Monday, February 8, 2010
Obama, Socialism 101
Is it Crazy to Call Obama a Socialist or a Fascist?
Well that's what we keep hearing, as Morgan recently noted, and I've seen out there in internet land, and from pundits on TV.
We have people haughtily calling us stupid and insane for calling a spade a spade, as if we, like most of them, don't really know what the words mean. As I said in one comment on a YouTube video out there:
if Socialized Medicine isn’t socialism … if nationalizing companies isn’t socialism … if redistribution of wealth isn’t socialism … maybe we have different dictionaries.
So ... no. It's not crazy.
Read your history, they admonish us. Well I have. And it's apparent that either they haven't, or they're banking on the fact that a lot of people haven't and that we will just buy what they're saying, cower before their derision, and Shut Up. Fortunately knowledge is a good inoculation against such ridicule.
Nazi is short for Nationalsozialist … which was a term for supporters of Nationalsozialistische Deutsche Arbeiterpartei, or the National Socialist German Worker’s Party.
Be very suspicious about any political movement with the word “workers” in the title. They're all brothers. Communism, Socialism, Fascism, and Nazism.
Fascism was the Italian National Socialist movement. Hairs are split about how “socialistic” national socialism really was because the global socialists (eg: the Soviets) considered it “right-wing” socialism, which is probably why the term is used to smear conservatives. Either way, they were collectivist systems. And does it really matter if the state runs the corporations or the corporations run the state? Either way, the State and Corporations are one in these systems.
National Socialism was considered “right-wing” because (again, by its close relative just to its left) of it’s emphasis on strong, strict, social controls.
But are you really going to try to convince me that the Soviets and the Maoists didn’t use strict social control?
I think the globalists kid themselves about how different they really are, and how egalitarian they really are. The Ruling Class always develops, and it always has special privileges.
I also think the reasons they object to the term "socialist" are 1) bad connotation due to abuses of socialist governments in the 20th century (in other words, it's bad marketing) and 2) they really think that they can do this gradually, without a bloody revolution, and everybody will just be happy once we all see how wonderful it is. So in other words, no boody revolution, no "Socialism".
But they fail to see ... the reason that we are anti-socialist has little to do with the bloody revolution aspect. It has to do with the fact that, as a political philosophy for running a state and its economic system, it doesn't work. And it doesn't "not work" because of the bloodiness of the revolution or the iron-fistedness of the State --- it doesn't work because it rewards sloth and punishes productivity and innovativeness. (And the iron-fistedness of the state becomes necessary because it doesn't work!)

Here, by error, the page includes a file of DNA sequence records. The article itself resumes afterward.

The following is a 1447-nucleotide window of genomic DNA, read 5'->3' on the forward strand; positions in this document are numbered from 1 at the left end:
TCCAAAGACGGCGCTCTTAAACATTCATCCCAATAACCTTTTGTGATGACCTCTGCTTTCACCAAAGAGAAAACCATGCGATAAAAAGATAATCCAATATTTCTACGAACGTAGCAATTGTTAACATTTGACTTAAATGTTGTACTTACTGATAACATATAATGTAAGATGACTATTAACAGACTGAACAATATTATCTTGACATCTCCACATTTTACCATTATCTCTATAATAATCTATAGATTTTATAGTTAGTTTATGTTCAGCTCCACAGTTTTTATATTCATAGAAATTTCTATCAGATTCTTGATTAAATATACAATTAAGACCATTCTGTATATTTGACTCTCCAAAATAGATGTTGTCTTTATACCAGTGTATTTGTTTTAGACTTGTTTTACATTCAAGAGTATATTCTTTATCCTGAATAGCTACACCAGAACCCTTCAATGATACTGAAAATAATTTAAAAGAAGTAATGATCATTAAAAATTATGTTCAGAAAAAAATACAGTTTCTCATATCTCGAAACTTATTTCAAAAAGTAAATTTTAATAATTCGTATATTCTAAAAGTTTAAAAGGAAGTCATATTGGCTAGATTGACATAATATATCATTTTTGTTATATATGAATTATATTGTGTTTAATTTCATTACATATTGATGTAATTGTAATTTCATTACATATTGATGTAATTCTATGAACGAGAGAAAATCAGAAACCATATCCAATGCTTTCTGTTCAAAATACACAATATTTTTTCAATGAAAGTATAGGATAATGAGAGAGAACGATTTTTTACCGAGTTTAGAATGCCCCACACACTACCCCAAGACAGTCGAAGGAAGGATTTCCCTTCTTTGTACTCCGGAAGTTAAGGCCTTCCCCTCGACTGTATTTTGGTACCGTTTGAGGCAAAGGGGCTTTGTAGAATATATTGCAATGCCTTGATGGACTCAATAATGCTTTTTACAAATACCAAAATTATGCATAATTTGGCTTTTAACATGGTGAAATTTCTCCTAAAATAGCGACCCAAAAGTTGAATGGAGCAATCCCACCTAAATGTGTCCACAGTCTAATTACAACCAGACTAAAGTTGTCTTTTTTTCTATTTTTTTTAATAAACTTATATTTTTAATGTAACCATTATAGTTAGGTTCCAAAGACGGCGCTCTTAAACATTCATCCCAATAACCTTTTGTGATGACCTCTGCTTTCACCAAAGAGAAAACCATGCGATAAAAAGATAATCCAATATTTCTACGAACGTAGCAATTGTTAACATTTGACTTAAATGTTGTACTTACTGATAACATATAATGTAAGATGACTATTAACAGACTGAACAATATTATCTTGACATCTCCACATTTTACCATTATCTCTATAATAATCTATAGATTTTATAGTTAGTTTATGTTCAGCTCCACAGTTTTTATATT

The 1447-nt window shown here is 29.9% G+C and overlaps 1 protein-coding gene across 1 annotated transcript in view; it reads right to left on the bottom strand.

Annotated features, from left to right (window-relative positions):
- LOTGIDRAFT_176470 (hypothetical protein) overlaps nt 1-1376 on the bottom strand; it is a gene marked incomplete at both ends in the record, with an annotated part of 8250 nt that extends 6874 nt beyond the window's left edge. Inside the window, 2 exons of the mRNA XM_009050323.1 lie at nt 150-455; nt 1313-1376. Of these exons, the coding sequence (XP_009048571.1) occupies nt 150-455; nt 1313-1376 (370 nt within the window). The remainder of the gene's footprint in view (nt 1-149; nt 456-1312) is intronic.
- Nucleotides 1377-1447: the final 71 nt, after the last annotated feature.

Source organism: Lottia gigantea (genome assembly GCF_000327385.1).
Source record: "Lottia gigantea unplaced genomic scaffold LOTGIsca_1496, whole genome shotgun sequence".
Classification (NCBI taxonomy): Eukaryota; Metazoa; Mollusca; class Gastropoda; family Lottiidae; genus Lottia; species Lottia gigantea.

It is inherent in human nature to want to better one's lot in life. Generally speaking, when bettering one's lot in life while following rules that keep you from confiscating from others -- you better others' lives as well. You produce. "Money", in reality, is a representation of production. (A portable proxy, if you will.) The more you produce as a nation, the wealthier your nation is ... the better you do. The less incentive to produce, the less will be produced. The poorer your country will be.
So what you end up with is lower production, and confiscation from the productive to redistribute to the non-productive.
"From each according to his ability, to each according to his need."
Sounds great, on the surface, but it ain't human (or animal) nature. On top of that, who decides what your abilities are, and who decides what someone's needs are? And if I "need" more because I'm not performing up to my ability ... how does that get resolved?
That's right. The state must either force me to work, or force someone else to support me. If neither really works, then everybody gets poorer. This will not stop the state from continuing to use force, though, and it will use more and more of it as time goes on in more and more desperate attempts to keep control. This happens eventually every time. It is inevitible, because of the nature of what we are, and that is homo sapiens. It gets bloody one way or the other, because at some point someone's going to rebel against being used.
We know that. We don't want to go there. Which is why we resist. If we resist too much for their liking when they have enough power, we will be liquidated (too many of us to imprison). That's the way they roll. If they don't have enough power, they will be subdued and discredited when we win. The price of liberty is eternal vigilance. If we do not resist and let it happen, eventually the iron fist of the state will, as I discussed above, become tyrannically oppressive at some point anyway. It has to.
Because state socialism is incompatible with human nature. Human compassion works well at the level of the free individual, where one is free to decide when, to whom, and how much, and nobody is coerced into anything else.